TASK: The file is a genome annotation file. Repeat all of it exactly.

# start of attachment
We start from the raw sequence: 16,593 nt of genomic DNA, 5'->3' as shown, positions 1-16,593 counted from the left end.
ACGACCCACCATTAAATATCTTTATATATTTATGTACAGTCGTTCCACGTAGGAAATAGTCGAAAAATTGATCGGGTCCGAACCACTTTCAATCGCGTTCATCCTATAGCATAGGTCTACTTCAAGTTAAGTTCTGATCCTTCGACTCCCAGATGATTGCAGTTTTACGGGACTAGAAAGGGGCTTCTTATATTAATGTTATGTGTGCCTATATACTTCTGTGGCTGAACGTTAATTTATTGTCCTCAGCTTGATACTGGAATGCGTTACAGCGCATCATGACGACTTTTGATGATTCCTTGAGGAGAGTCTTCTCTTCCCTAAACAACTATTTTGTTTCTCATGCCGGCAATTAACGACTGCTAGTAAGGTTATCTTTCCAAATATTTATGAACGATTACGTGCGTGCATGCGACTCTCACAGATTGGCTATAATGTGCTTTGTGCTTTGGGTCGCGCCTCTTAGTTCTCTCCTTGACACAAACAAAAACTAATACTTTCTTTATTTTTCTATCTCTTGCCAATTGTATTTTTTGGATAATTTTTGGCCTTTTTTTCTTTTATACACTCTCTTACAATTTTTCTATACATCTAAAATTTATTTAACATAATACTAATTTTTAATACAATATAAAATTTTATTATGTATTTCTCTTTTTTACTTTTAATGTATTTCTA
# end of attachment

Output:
We start from the raw sequence: 16,593 nt of genomic DNA, 5'->3' as shown, positions 1-16,593 counted from the left end.
ACGACCCACCATTAAATATCTTTATATATTTATGTACAGTCGTTCCACGTAGGAAATAGTCGAAAAATTGATCGGGTCCGAACCACTTTCAATCGCGTTCATCCTATAGCATAGGTCTACTTCAAGTTAAGTTCTGATCCTTCGACTCCCAGATGATTGCAGTTTTACGGGACTAGAAAGGGGCTTCTTATATTAATGTTATGTGTGCCTATATACTTCTGTGGCTGAACGTTAATTTATTGTCCTCAGCTTGATACTGGAATGCGTTACAGCGCATCATGACGACTTTTGATGATTCCTTGAGGAGAGTCTTCTCTTCCCTAAACAACTATTTTGTTTCTCATGCCGGCAATTAACGACTGCTAGTAAGGTTATCTTTCCAAATATTTATGAACGATTACGTGCGTGCATGCGACTCTCACAGATTGGCTATAATGTGCTTTGTGCTTTGGGTCGCGCCTCTTAGTTCTCTCCTTGACACAAACAAAAACTAATACTTTCTTTATTTTTCTATCTCTTGCCAATTGTATTTTTTGGATAATTTTTGGCCTTTTTTTCTTTTATACACTCTCTTACAATTTTTCTATACATCTAAAATTTATTTAACATAATACTAATTTTTAATACAATATAAAATTTTATTATGTATTTCTCTTTTTTACTTTTAATGTATTTCTA